Fallout 5 may still be a ways off, with Bethesda working on Starfield and The Elder Scrolls 6 for the foreseeable future. However, when the next game in the satirical post-apocalyptic series arrives, it will need to hit the ground running to restore the series’ reputation after the disappointing reception of Fallout 76 and some of the major flaws in Fallout 4.
Fallout 5 should take a leaf out of BioShock’s book. There’s one key element of the BioShock series that used to be present in the Fallout games, but has fallen to the wayside in Bethesda’s additions to the franchise. Taking inspiration from BioShock doesn’t come without risks, however, with BioShock going through its own changes that could make it more similar to Fallout.
The philosophy of the Fallout games developed by Bethesda Game Studios pack a considerably weaker punch than Fallout 1 and 2. The first two games had prominent anticapitalistic themes and stronger, more complicated philosophical differences between its main factions. The lack of this in Bethesda’s Fallout games becomes particularly evident when comparing them to Fallout: New Vegas, developed by Obsidian.
In New Vegas, the two major factions are the New California Republic and Caesar’s Legion. The NCR is attempting to rebuild pre-war American capitalist democracy despite it being that structure that led America to Nuclear Armageddon, a point quite convincingly made by Mr. House himself. The Legion, on the other hand, is a murderous cult of personality gaining traction in the face of the NCR’s utterly ineffective opposition.
In Fallout 4, it’s far less clear what the ideological position of factions like the Minutemen and the Brotherhood of Steel are, despite the Brotherhood having a clearer philosophy in past Fallout games. Even the question of Synth consciousness which divides the Institute from the Railroad is left up to the interpretation of the player, with definitive moral judgements made on the matter. The fact that Fallout 4’s factions are open to greater interpretation doesn’t make them more interesting. Ultimately, it just means they have less to say.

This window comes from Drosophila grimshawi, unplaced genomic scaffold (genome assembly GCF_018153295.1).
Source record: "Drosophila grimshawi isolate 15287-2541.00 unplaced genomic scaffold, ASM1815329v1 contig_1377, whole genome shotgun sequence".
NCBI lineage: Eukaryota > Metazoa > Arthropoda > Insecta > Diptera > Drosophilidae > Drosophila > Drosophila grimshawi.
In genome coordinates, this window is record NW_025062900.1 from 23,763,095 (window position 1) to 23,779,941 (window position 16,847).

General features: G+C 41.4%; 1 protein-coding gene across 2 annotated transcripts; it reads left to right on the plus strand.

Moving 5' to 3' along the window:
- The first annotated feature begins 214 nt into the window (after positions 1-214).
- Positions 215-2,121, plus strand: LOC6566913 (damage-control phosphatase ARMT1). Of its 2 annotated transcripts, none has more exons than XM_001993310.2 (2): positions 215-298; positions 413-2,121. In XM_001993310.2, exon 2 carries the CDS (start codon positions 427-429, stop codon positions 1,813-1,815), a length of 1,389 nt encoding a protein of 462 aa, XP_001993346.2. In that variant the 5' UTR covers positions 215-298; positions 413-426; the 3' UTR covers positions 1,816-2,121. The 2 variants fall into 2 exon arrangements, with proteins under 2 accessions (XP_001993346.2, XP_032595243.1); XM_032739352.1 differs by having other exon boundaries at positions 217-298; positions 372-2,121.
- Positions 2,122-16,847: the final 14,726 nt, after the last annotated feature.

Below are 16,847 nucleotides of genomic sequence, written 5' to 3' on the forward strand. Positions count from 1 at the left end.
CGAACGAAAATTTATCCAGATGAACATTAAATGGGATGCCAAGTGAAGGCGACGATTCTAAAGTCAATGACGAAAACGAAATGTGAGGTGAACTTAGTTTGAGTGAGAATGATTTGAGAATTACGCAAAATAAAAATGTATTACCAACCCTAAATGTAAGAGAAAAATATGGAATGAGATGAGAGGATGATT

Some critics have even pointed out that Obsidian’s The Outer Worlds, which poised itself as Fallout’s spiritual successor in the satirical sci-fi genre, has a greater understanding of the original Fallout games’ anticapitalistic themes than Bethesda either understands or is willing to risk commenting on. It’s the BioShock series, however, which could be a great guiding light for Fallout 5.
BioShock has never pulled any punches with the depictions of the philosophies it takes on, or showing where the developers supposedly stand. The first game takes place in the Objectivist dystopia of Rapture, a city built under the sea by extreme free-market capitalist Andrew Ryan. It’s clear from Ryan’s extremely unsympathetic depiction and Rapture’s ultimate collapse where the storytellers stand on Ayn Rand and Objectivism.
In BioShock: Infinite, the franchise tackled American nationalism and racism in Columbia, a city in the sky. Infinite didn’t hold back from depicting the extreme ugliness of its focal philosophy. There’s even a scene where the player is given a baseball at a fair, before it’s revealed that they’re being encouraged to throw it at an interracial couple being tortured for the crowd’s amusement. The game goes as far as to reference real historical events like the Boxer Rebellion in China and the massacre of the Lakota people by the United States Army at Wounded Knee, which the protagonist Booker DeWitt himself participated in.
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